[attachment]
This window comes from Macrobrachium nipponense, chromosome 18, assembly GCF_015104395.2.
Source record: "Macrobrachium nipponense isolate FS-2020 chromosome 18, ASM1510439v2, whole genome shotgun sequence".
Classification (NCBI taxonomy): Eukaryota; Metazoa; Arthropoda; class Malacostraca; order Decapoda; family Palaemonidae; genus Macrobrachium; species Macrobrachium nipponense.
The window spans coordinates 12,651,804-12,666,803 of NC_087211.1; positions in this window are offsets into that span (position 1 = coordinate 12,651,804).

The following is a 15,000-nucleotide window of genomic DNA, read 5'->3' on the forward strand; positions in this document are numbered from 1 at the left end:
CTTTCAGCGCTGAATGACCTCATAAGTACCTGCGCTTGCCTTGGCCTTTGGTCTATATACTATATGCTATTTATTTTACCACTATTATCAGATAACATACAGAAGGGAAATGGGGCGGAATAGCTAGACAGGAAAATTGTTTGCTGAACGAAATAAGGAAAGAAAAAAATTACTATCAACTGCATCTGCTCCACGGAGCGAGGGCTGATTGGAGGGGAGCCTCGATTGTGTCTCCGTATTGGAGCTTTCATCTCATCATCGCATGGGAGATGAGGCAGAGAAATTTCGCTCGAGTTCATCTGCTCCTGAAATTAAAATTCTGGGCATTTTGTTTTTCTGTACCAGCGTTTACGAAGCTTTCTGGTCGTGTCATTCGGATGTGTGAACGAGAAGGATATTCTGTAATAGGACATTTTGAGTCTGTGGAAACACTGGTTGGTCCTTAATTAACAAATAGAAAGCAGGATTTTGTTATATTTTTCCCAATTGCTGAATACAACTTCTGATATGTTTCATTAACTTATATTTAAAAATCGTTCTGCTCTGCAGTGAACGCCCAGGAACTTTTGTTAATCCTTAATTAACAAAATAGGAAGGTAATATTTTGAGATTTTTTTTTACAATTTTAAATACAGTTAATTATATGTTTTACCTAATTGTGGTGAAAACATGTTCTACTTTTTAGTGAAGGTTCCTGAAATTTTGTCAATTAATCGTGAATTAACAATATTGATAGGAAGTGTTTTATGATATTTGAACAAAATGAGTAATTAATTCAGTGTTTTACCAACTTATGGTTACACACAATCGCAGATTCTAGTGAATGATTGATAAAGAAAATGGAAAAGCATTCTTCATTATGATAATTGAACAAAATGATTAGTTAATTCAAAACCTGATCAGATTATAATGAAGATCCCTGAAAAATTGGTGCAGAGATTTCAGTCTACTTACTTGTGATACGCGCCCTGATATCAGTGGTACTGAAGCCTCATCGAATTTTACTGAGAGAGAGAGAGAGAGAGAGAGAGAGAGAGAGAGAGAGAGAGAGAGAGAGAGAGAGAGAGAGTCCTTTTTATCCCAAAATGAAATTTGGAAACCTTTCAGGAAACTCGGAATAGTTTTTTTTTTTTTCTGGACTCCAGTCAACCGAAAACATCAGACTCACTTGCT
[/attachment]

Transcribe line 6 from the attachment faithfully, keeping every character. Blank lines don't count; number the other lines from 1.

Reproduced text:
CTTTCAGCGCTGAATGACCTCATAAGTACCTGCGCTTGCCTTGGCCTTTGGTCTATATACTATATGCTATTTATTTTACCACTATTATCAGATAACATACAGAAGGGAAATGGGGCGGAATAGCTAGACAGGAAAATTGTTTGCTGAACGAAATAAGGAAAGAAAAAAATTACTATCAACTGCATCTGCTCCACGGAGCGAGGGCTGATTGGAGGGGAGCCTCGATTGTGTCTCCGTATTGGAGCTTTCATCTCATCATCGCATGGGAGATGAGGCAGAGAAATTTCGCTCGAGTTCATCTGCTCCTGAAATTAAAATTCTGGGCATTTTGTTTTTCTGTACCAGCGTTTACGAAGCTTTCTGGTCGTGTCATTCGGATGTGTGAACGAGAAGGATATTCTGTAATAGGACATTTTGAGTCTGTGGAAACACTGGTTGGTCCTTAATTAACAAATAGAAAGCAGGATTTTGTTATATTTTTCCCAATTGCTGAATACAACTTCTGATATGTTTCATTAACTTATATTTAAAAATCGTTCTGCTCTGCAGTGAACGCCCAGGAACTTTTGTTAATCCTTAATTAACAAAATAGGAAGGTAATATTTTGAGATTTTTTTTTACAATTTTAAATACAGTTAATTATATGTTTTACCTAATTGTGGTGAAAACATGTTCTACTTTTTAGTGAAGGTTCCTGAAATTTTGTCAATTAATCGTGAATTAACAATATTGATAGGAAGTGTTTTATGATATTTGAACAAAATGAGTAATTAATTCAGTGTTTTACCAACTTATGGTTACACACAATCGCAGATTCTAGTGAATGATTGATAAAGAAAATGGAAAAGCATTCTTCATTATGATAATTGAACAAAATGATTAGTTAATTCAAAACCTGATCAGATTATAATGAAGATCCCTGAAAAATTGGTGCAGAGATTTCAGTCTACTTACTTGTGATACGCGCCCTGATATCAGTGGTACTGAAGCCTCATCGAATTTTACTGAGAGAGAGAGAGAGAGAGAGAGAGAGAGAGAGAGAGAGAGAGAGAGAGAGAGAGAGAGAGAGTCCTTTTTATCCCAAAATGAAATTTGGAAACCTTTCAGGAAACTCGGAATAGTTTTTTTTTTTTTCTGGACTCCAGTCAACCGAAAACATCAGACTCACTTGCT